So to me, the idea that we can learn, predict, or guess what ANYBODY can accomplish in their remaining lifespan is an absurd denial of the human condition.

That denial, of course, is the same denial that stops curiosity. Prefers authoritarianism. Whipsaws between believing broad emotional statements, and conspiracy theories. Cannot tolerate nuance. Et cetera.

We cannot be in denial about the precarious nature of our lives and health. But none of us can see the future. What we can do is be present to the moment and continue to learn from the past. (Isn’t that basically the definition of the scientific method?)

Through that lens, I will continue to support, work and vote for a woman who has spent years fighting for justice. At present, her passion for the people of this country caused her to work through pneumonia, something I’m pretty sure 90 percent of my Facebook friends would do. This is optimism. This is dedication. As much as Hillary deserves a little rest and some good fluids, she deserves our vote.






How to Survive Summer Stock Theater: 10 Rules for Actors With Bug Spray and a Dream

I’ve done it. A lot. And I’ve been thinking of what I wish I’d known back when I was first costumed in fair isle wool sweaters, in mid-July, in a barn without appropriate climate control. For better or worse: some lessons I’ve learned.



1.  Just because there’s a lake doesn’t mean there are no rules.

You still may have a significant other in some other geographical location. There may be beautiful natural surroundings, porch swings, and pie, but there is no wrinkle in time, so keep it in (or out of) your pants if that’s what your real-life relationship requires.


2.  Write down your first impressions of people.

It will be hilarious to you later on. Your standards will slip after weeks in the hinterlands; especially if you’re single and/or you disregard rule number one. When you find your heart broken in August, you will want to remind yourself who wore an Ed Hardy t-shirt to the read-through. It will help.


3.  Bring one dress-up outfit. 

There will be zero reasons to wear it. (YOU: But the opening night party! ME: Birkenstock up. You’re in the middle of the woods. Put the platforms down and walk away from Rent the Runway; they hold no power here.)


4.  Do not forget warm clothes.

If you’re near a body of water, mountains, or old people A/C, you will need more layers than you currently imagine. You will repeat outfits anyway, because the cast washing machine will be eternally in use, broken, or too far to get to easily. Put a clean color on top and rotate your way through.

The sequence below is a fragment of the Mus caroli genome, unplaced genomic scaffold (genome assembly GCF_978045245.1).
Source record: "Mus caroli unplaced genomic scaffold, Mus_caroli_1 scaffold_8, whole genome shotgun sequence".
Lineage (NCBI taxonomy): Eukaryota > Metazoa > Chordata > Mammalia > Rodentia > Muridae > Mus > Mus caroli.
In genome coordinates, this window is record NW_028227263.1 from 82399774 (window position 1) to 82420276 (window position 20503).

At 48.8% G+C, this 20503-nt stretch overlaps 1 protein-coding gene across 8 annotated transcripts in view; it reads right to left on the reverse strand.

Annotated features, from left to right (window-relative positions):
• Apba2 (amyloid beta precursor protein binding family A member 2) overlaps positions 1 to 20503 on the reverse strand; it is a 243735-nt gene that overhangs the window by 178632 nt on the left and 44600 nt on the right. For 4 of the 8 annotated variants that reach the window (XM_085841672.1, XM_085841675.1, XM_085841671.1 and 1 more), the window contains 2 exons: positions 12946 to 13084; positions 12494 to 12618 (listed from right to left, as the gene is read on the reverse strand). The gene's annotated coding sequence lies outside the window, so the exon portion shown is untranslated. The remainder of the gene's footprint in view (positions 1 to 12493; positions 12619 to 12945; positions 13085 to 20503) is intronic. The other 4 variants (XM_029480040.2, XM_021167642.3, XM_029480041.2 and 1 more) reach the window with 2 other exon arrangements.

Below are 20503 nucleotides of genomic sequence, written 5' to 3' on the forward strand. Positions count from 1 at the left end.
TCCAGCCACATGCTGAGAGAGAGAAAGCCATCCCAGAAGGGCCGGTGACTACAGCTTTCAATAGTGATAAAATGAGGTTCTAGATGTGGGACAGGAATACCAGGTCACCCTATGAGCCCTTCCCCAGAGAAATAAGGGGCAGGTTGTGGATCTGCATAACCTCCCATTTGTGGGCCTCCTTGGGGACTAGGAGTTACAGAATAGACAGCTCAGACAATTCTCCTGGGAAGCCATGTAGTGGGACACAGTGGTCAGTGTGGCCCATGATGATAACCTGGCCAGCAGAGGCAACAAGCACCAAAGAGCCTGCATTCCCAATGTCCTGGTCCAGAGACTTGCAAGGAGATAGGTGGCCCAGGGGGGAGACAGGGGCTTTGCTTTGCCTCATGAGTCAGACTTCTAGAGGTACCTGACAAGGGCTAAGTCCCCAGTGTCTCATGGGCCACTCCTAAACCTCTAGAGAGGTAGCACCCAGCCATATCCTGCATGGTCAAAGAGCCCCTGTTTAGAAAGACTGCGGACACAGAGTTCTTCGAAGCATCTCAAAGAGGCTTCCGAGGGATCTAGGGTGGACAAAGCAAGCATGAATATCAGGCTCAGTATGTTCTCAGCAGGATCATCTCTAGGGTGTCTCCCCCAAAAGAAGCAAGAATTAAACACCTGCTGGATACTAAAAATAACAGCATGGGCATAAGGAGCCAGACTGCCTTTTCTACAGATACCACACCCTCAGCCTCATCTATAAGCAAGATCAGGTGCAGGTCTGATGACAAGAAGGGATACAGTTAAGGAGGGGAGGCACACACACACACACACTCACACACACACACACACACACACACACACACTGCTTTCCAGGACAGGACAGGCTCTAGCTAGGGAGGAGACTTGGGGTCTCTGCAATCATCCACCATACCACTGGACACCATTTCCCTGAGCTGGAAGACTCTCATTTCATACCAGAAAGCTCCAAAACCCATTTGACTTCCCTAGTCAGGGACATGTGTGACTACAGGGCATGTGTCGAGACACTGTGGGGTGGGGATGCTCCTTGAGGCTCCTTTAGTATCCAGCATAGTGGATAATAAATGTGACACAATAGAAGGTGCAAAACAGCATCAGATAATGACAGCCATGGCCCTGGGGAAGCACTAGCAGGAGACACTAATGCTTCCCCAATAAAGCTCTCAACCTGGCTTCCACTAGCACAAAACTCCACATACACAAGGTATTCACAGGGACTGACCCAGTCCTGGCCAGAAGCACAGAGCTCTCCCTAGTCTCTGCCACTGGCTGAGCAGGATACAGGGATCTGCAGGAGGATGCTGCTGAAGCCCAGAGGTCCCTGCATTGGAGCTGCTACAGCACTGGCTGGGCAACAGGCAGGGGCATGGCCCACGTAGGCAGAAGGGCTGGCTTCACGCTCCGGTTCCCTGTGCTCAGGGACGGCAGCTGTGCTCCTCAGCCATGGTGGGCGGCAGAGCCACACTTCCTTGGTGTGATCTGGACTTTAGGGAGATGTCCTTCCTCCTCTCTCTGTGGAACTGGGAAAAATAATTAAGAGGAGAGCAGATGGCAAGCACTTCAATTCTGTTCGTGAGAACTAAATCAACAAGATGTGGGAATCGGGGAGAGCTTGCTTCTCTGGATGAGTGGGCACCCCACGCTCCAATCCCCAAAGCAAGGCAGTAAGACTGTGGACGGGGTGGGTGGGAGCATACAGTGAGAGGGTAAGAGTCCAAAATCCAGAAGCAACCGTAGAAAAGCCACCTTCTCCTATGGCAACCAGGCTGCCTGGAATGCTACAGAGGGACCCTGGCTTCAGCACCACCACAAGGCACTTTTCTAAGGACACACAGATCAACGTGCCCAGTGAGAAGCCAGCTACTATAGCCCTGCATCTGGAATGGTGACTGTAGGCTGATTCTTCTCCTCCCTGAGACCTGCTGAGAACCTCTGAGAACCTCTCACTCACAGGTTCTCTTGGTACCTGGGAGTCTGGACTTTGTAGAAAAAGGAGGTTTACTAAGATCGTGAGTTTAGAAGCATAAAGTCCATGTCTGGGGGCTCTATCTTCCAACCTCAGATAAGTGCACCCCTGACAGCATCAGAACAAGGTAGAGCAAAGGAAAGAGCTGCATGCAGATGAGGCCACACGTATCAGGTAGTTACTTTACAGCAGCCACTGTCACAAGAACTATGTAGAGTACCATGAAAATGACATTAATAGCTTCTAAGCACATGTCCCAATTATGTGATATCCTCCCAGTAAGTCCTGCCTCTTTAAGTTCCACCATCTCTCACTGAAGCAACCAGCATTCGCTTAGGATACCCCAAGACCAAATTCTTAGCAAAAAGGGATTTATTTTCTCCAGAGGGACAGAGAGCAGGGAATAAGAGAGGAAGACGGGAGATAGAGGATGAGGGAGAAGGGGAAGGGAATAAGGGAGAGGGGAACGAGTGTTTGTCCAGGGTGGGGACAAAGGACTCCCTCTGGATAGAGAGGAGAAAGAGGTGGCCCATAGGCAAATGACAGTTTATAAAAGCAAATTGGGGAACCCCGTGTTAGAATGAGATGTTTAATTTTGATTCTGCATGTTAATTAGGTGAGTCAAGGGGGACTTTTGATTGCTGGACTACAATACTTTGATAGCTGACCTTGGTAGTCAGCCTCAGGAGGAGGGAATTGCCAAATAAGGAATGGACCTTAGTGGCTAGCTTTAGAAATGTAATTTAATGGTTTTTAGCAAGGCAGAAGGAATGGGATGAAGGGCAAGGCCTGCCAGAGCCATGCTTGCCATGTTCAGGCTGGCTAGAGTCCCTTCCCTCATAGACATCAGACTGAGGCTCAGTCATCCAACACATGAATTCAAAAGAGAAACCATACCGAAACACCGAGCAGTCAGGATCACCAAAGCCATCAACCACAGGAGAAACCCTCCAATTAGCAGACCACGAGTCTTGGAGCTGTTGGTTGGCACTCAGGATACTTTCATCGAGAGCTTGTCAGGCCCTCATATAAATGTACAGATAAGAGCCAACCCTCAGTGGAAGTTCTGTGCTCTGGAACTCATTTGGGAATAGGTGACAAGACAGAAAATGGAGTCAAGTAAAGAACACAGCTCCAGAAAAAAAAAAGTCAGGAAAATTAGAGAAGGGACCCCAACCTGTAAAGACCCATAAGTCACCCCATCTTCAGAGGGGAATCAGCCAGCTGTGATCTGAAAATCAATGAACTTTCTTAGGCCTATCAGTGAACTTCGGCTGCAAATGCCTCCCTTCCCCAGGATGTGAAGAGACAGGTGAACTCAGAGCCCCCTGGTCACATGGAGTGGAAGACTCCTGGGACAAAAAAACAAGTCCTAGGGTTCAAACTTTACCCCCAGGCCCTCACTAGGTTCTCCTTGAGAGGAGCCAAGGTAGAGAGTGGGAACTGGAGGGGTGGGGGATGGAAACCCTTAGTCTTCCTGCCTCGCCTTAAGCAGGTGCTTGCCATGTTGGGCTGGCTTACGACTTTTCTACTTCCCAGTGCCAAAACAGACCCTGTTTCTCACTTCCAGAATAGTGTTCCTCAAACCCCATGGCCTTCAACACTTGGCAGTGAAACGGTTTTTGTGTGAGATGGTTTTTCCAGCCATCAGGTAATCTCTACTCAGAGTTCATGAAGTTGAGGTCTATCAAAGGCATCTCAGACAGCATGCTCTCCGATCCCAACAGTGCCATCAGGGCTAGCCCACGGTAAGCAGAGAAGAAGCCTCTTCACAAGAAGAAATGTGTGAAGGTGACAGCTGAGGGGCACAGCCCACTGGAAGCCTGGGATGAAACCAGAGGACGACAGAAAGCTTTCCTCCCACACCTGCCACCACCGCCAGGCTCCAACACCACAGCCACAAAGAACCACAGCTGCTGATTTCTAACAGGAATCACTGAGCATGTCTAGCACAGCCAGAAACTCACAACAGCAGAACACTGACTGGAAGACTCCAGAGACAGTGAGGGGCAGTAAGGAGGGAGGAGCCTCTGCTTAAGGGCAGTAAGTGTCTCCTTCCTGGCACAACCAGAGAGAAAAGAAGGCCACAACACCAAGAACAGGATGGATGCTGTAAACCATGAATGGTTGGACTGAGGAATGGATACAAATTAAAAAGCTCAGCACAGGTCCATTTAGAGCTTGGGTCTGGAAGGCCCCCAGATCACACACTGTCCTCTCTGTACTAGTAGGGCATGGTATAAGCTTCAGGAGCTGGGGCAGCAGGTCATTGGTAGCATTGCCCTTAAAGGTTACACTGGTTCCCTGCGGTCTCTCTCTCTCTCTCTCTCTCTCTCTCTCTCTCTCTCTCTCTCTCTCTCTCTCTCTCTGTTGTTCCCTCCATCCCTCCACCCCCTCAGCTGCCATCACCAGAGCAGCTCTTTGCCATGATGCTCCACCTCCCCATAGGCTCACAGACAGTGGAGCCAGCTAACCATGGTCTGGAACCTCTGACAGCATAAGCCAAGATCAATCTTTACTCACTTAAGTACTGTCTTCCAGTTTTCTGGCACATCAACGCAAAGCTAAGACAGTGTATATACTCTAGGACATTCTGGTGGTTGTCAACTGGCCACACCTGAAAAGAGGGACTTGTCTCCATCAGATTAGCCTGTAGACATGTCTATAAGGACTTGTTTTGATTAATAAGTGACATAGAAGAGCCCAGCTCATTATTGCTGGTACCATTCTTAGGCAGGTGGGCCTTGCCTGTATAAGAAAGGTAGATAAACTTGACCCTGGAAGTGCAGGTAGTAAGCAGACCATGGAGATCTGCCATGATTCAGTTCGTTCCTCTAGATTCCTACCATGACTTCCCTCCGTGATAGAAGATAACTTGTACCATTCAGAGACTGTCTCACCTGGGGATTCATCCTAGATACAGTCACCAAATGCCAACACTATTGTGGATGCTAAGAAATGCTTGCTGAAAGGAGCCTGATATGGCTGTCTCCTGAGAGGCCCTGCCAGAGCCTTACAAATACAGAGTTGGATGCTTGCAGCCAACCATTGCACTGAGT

5. Have a substance abuse game plan.

If a bomb dropped on the outdoor dramas of the mid-Atlantic, US marijuana consumption and probably production would dip by 60 to 70 percent. Interested? Start saving up for the vape. Not interested? Maybe don’t audition for outdoor drama. And give yourself some bottom lines.




6.  Related: pick one form of alcohol you won’t mind having a physical aversion to for the rest of your life.

You may want to go crazy for one summer season; but once you vomit at a bonfire you’ll never be able to drink that form of alcohol again. (Not kidding. I haven’t had a drop of gin since September of ’02.)


7. Be prepared for bats.

Or ticks, water beetles, mosquitoes, sweltering heat, or disturbingly curious locals. Management is busy plunging the toilets and returning the last show’s wigs at the Walmart. They don’t have time to protect you. You have to protect yourself.


8. Speaking of plunging the toilets… learn to spot influence in the most surprising places.

Your artistic director is not the person having three-hour lunches at the yacht club with patrons. A development volunteer or board member *may* be doing that. Your artistic director is the person scraping pine tar and muffin crumbs off the front of the stage and attempting to install a new memory chip into a 2006 Dell desktop computer to give to “the education department.” Never be rude or dismissive to anyone doing what seems to be hard, disgusting, or menial tasks. They probably hired you.


9. Do good work.

It’s hard to get a job. When you do have a job, you should have one mission. To spread your actor wings and do the best work you possibly can. Imagine it’s your ticket to Broadway if you have to. (It’s probably not.) Convince yourself that a bad play is wonderful, or that your work will raise the consciousness of the people in the summer stock community who are able to see it. Work hard. You really do have the best job in the world.


10.  Go to the crick.

And then AFTER you’ve insured that you can do good work, go to the crick every time you are invited. Walk to the water, play the midnight croquet game, and explore the town. Watch the deer in the dusk, talk to people at the general store, run your lines with cast members at the boat launch, and get your nose up in nature every chance you get.


This, combined with the work, is how you will become the best version of you that you can be. Well-fed, well-exercised, and well-rounded.


You are so lucky. It’s your summer stock experience. Don’t forget to live it.


If you go climb the hill past the cemetery and take a right at the big white barn, you’ll get cell phone service. So follow me on Twitter! @jtparson


A Very Short Post Regarding My 6 Train Ride.

Questionable “solo dancer” on the subway today. I wish I had the confidence to plunk down a massive amp and expect money to do something a few people told me I was good at once. I’d be all “Hello, ladies and gentlemen. My name is Joanna and I make wise decisions.” And then I’d stand in the middle and play the soundtrack to “The Piano” loudly while I tell people about my last breakup and why it’s good to make soup from your farm share vegetables, and they’d all nod solemnly and give me dollars.